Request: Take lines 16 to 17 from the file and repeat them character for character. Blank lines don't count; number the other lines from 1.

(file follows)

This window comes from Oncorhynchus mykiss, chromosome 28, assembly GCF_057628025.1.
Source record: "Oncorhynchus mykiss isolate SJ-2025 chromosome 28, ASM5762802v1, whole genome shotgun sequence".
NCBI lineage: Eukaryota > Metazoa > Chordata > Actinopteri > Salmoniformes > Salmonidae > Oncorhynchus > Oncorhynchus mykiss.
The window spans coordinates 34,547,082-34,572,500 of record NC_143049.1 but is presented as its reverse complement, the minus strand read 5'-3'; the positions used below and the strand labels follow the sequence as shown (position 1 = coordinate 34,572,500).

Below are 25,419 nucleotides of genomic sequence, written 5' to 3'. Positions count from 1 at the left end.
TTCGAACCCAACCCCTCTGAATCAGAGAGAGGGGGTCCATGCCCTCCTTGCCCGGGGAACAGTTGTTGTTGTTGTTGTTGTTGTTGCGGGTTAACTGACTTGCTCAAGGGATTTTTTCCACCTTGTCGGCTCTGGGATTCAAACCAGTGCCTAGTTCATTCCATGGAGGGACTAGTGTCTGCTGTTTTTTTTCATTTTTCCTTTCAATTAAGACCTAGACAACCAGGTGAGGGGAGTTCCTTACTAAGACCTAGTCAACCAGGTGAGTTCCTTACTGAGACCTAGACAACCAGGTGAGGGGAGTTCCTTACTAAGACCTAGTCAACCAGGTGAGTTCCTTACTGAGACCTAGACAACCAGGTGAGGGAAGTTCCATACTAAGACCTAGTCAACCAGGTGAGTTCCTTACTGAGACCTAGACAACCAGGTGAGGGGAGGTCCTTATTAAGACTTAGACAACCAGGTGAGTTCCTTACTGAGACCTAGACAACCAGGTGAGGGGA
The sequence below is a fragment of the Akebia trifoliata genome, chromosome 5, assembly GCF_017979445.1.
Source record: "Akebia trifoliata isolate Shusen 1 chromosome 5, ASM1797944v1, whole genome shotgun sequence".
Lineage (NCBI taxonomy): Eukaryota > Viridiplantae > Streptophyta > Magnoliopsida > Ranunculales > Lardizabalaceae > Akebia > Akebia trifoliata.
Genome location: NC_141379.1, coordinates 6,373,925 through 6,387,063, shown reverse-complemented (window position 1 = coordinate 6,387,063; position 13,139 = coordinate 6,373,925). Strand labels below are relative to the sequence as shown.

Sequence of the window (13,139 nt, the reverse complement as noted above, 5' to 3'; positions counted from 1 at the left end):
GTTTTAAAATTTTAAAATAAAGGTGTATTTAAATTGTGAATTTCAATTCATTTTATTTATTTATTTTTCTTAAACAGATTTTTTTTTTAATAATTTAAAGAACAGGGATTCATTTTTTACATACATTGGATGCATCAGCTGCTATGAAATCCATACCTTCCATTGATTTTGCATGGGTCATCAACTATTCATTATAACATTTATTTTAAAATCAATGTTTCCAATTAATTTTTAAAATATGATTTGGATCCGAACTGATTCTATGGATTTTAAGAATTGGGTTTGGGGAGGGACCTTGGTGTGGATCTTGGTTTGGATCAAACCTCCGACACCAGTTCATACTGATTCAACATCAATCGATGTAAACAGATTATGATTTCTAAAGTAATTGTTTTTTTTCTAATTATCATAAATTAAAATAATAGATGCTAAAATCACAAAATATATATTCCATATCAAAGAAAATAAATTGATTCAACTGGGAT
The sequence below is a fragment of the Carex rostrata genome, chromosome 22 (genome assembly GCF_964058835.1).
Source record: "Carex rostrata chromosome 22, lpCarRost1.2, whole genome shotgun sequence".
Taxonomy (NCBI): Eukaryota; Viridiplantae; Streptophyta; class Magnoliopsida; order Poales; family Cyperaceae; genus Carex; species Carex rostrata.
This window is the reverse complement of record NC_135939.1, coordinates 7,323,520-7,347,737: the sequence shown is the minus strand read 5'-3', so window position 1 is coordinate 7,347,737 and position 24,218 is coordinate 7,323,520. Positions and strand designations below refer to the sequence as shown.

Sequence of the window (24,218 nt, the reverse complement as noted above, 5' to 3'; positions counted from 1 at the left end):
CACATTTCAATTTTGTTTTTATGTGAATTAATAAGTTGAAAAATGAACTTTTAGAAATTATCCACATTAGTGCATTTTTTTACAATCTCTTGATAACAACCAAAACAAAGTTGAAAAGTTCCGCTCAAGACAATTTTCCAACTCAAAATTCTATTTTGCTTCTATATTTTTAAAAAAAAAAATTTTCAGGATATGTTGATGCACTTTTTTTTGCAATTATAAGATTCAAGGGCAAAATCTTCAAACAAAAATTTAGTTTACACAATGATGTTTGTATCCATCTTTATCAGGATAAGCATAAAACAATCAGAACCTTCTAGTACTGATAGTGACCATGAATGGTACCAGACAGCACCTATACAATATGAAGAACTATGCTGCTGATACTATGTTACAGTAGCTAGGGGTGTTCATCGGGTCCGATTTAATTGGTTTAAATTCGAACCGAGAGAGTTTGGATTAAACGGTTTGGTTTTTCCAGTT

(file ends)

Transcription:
This window is the reverse complement of record NC_135939.1, coordinates 7,323,520-7,347,737: the sequence shown is the minus strand read 5'-3', so window position 1 is coordinate 7,347,737 and position 24,218 is coordinate 7,323,520. Positions and strand designations below refer to the sequence as shown.

Sequence of the window (24,218 nt, the reverse complement as noted above, 5' to 3'; positions counted from 1 at the left end):